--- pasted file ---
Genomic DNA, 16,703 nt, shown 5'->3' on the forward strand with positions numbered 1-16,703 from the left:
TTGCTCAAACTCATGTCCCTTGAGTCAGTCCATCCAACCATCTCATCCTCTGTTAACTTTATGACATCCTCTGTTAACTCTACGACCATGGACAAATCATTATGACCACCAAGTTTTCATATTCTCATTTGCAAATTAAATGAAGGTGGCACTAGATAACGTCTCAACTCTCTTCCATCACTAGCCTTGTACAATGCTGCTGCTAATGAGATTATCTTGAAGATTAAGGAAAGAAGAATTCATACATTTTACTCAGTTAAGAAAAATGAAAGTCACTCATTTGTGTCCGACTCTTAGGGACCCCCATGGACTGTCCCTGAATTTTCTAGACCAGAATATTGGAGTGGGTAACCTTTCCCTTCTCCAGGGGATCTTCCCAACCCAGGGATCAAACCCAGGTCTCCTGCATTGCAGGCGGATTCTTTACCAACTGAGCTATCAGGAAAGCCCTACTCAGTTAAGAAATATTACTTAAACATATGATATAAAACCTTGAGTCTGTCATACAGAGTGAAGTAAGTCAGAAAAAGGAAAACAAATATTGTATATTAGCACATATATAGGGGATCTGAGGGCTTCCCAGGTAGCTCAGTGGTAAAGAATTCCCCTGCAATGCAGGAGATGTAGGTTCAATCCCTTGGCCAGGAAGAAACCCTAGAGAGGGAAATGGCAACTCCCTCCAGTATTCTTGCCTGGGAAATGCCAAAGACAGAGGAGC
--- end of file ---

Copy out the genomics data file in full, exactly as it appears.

Genomic DNA, 16,703 nt, shown 5'->3' on the forward strand with positions numbered 1-16,703 from the left:
TTGCTCAAACTCATGTCCCTTGAGTCAGTCCATCCAACCATCTCATCCTCTGTTAACTTTATGACATCCTCTGTTAACTCTACGACCATGGACAAATCATTATGACCACCAAGTTTTCATATTCTCATTTGCAAATTAAATGAAGGTGGCACTAGATAACGTCTCAACTCTCTTCCATCACTAGCCTTGTACAATGCTGCTGCTAATGAGATTATCTTGAAGATTAAGGAAAGAAGAATTCATACATTTTACTCAGTTAAGAAAAATGAAAGTCACTCATTTGTGTCCGACTCTTAGGGACCCCCATGGACTGTCCCTGAATTTTCTAGACCAGAATATTGGAGTGGGTAACCTTTCCCTTCTCCAGGGGATCTTCCCAACCCAGGGATCAAACCCAGGTCTCCTGCATTGCAGGCGGATTCTTTACCAACTGAGCTATCAGGAAAGCCCTACTCAGTTAAGAAATATTACTTAAACATATGATATAAAACCTTGAGTCTGTCATACAGAGTGAAGTAAGTCAGAAAAAGGAAAACAAATATTGTATATTAGCACATATATAGGGGATCTGAGGGCTTCCCAGGTAGCTCAGTGGTAAAGAATTCCCCTGCAATGCAGGAGATGTAGGTTCAATCCCTTGGCCAGGAAGAAACCCTAGAGAGGGAAATGGCAACTCCCTCCAGTATTCTTGCCTGGGAAATGCCAAAGACAGAGGAGC